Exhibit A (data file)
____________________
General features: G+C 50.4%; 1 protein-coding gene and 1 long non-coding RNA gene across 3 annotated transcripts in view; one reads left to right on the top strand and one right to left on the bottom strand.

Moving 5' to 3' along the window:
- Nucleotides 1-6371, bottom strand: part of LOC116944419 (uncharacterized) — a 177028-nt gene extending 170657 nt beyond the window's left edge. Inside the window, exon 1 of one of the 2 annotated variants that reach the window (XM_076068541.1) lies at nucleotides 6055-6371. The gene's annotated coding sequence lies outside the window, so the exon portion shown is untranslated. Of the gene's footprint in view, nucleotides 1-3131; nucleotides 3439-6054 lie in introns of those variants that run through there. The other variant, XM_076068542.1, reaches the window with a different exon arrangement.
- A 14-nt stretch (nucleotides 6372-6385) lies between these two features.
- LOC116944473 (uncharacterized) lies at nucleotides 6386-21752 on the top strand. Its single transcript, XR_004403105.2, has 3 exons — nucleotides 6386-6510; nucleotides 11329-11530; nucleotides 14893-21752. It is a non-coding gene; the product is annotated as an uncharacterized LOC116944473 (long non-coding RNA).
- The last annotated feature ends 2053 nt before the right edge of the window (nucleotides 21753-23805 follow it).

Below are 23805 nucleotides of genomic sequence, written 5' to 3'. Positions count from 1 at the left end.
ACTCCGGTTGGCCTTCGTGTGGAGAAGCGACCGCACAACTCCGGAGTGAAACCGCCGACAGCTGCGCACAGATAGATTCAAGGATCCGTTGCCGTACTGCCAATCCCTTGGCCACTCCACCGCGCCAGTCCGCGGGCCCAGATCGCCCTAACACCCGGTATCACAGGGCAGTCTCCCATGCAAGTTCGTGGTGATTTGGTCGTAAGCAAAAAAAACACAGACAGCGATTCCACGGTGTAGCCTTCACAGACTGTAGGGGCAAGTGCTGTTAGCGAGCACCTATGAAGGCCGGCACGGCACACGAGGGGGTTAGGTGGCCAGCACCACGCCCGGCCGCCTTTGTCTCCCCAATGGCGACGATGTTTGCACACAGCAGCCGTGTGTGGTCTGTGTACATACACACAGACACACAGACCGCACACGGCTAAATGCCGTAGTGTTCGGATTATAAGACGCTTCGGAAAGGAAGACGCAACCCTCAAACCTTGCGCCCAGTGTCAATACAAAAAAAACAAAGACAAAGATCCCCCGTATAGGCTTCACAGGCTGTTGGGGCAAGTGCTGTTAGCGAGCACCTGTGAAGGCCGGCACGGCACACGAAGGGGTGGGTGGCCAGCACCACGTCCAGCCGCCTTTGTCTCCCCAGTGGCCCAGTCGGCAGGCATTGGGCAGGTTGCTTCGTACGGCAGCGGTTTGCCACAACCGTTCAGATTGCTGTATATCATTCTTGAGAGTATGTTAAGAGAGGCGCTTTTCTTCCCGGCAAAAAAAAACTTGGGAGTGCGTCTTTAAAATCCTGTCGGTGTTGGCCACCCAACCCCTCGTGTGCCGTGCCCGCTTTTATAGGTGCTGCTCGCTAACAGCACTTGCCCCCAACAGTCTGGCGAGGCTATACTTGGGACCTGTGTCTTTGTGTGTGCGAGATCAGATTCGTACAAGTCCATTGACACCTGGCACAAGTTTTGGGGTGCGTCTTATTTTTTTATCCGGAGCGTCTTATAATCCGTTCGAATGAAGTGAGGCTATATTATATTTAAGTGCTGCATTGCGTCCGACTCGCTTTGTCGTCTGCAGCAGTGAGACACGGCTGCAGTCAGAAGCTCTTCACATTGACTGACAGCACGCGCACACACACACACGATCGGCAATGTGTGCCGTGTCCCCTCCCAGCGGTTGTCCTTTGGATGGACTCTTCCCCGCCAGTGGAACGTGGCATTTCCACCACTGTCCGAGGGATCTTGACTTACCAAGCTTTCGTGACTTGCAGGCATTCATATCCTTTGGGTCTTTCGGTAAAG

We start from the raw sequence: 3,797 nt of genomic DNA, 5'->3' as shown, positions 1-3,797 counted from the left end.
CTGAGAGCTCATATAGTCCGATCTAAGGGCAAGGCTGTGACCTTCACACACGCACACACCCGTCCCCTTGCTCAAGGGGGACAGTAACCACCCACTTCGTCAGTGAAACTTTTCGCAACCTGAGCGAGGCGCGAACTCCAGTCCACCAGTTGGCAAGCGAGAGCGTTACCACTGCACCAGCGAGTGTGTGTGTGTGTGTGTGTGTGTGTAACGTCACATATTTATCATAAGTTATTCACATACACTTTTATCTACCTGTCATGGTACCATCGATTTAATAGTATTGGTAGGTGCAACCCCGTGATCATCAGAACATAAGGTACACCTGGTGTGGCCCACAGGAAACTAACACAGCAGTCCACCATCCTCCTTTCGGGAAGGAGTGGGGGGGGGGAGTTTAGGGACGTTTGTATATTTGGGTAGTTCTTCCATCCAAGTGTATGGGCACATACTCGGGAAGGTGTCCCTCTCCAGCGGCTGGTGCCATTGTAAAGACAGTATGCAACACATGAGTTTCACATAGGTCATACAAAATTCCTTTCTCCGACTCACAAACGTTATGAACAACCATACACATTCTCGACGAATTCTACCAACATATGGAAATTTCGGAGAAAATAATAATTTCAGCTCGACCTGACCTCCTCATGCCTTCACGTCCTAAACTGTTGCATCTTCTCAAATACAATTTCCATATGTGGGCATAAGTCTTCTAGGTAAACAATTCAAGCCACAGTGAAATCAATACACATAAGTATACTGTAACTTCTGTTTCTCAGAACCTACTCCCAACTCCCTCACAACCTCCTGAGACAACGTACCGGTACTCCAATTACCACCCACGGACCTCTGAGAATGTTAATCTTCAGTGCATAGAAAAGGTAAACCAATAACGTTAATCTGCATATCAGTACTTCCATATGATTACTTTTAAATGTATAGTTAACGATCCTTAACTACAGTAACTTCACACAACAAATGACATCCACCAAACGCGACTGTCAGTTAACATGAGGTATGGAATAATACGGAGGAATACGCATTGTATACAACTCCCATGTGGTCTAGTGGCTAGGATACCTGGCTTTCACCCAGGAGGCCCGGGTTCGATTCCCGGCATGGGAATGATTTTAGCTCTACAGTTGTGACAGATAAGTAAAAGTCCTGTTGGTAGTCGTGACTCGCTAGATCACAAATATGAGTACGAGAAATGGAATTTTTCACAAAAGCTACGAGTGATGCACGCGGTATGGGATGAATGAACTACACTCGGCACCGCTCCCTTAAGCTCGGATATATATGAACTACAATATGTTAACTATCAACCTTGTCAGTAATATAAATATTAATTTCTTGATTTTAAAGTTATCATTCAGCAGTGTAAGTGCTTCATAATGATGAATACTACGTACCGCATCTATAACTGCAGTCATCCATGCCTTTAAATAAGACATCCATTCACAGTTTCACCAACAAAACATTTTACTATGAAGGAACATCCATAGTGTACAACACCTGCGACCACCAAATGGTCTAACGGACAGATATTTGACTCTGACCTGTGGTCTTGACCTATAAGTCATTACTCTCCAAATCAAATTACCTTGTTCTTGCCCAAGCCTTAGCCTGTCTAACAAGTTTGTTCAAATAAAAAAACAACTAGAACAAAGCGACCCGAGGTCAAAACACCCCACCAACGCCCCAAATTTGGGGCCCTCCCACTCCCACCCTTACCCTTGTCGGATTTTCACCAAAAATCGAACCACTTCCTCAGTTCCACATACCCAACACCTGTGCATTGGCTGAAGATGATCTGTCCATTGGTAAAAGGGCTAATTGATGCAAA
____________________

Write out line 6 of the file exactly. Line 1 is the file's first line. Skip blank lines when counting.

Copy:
- The last annotated feature ends 2053 nt before the right edge of the window (nucleotides 21753-23805 follow it).